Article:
This classic Dolcetto has an intense ruby color with violet reflections. The aroma is strong and fruity with notes of wild berries (cherries and blueberries) and especially cherries jam. The taste is rounded, fully in harmony, and with a very long, intense finish.
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Boasts black cherry, black currant and violet aromas and flavors that align with a solid spine of tannins, leaving a lightly astringent finish. Intense and lingers.
In Piedmont, Rocca Giovanni is a three-generation, family run winery that cultivates their estate with care, passion and authenticity. They respect the traditions and land, use only eco-friendly treatments in the vineyard and adhere to a sustainable and organic winemaking philosophy. Their impressive range of small production wines include Chardonnay, Barbera, Nebbiolo & several top rated Barolo’s. Rocca Giovanni’s winery consists of 22 hectares of vineyards located in the municipality of Monforte d'Alba Piedmont, a small village which is part of the eleven communes of Barolo of ancient origin which owes its fame to its beauty as well as its great wines.
For three generations, the Rocca family has cultivated their estate with care, passion and authenticity. Over the years the family transitioned from grape growers to producers. The patriarch Giovanni manages the winery with his wife Caterina and the help of oenologist Piero Ballario. Joined by their daughter Federica and son Maurizio the winery now produces about 80,000 bottles a year. From the beginning the company puts into practice a simple philosophy based on respect for tradition of the land and the winery using eco-friendly products for the treatments in the vineyard and a natural winemaking that reflects the lifestyle of the Rocca family. Thanks to the vineyard position (south-east), the successful exposure of the vineyards and the favorable microclimate of the Langhe; each harvest allows the winery to produce consistently excellent results.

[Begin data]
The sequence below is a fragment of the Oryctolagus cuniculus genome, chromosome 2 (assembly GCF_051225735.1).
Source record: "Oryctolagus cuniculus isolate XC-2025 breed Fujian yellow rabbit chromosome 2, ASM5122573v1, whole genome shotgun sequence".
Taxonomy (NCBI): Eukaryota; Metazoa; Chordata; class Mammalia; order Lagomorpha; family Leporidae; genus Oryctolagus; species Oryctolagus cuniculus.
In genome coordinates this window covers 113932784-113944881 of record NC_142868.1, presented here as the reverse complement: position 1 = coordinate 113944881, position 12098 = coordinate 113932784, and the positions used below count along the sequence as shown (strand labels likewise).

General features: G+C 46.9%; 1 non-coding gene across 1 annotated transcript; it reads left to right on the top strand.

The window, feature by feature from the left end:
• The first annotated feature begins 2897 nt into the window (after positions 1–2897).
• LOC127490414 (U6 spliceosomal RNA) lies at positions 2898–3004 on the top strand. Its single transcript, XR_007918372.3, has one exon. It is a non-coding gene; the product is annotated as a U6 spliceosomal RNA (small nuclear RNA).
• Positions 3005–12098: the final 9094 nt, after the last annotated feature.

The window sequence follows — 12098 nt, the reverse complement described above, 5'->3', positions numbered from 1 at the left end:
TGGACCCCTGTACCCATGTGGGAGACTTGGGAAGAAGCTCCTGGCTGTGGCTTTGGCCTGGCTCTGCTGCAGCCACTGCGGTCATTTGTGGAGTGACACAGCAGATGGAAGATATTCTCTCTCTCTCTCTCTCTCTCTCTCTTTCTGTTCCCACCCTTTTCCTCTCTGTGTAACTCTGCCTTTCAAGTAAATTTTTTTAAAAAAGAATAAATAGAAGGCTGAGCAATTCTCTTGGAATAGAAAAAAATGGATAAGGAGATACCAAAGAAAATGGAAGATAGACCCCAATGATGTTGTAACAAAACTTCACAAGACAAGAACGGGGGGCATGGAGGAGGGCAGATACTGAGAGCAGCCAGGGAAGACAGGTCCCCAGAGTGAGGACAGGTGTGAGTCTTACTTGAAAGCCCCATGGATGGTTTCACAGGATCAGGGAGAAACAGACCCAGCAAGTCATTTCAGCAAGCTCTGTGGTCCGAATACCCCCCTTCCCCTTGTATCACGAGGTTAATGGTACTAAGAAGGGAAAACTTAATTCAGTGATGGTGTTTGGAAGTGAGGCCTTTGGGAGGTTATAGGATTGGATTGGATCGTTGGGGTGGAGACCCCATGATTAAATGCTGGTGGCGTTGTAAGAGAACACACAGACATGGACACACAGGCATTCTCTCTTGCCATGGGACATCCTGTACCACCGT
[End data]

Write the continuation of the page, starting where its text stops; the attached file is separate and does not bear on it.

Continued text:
In a sense, “Alba” is a catch-all phrase, and includes the declassified Nebbiolo wines made in Barolo and Barbaresco, as well as the Nebbiolo grown just outside of these regions’ borders. In fact, Nebbiolo d’Alba is a softer, less tannic and more fruit-forward wine ready to drink within just a couple years of bottling. It is a great place to start if you want to begin to understand the grape. Likewise, the even broader category of Langhe Nebbiolo offers approachable and value-driven options as well.
Barbera, planted alongside Nebbiolo in the surrounding hills, and referred to as Barbera d’Alba, takes on a more powerful and concentrated personality compared to its counterparts in Asti.
Dolcetto is ubiquitous here and, known as Dolcetto d'Alba, can be found casually served alongside antipasti on the tables of Alba’s cafes and wine bars.
Not surprisingly, given its location, Alba is recognized as one of Italy’s premiere culinary destinations and is the home of the fall truffle fair, which attracts visitors from worldwide every year.
An easy drinking red with soft fruity flavors—but catchy tannins, Dolcetto is often enjoyed in its native Piedmont on a casual weekday night, or for apertivo (the canonical Piedmontese pre-dinner appetizer hour). Somm Secret—In most of Piedmont, easy-ripening Dolcetto is relegated to the secondary sites—the best of which are reserved for the king variety: Nebbiolo. However, in the Dogliani zone it is the star of the show, and makes a more serious style of Dolcetto, many of which can improve with cellar time.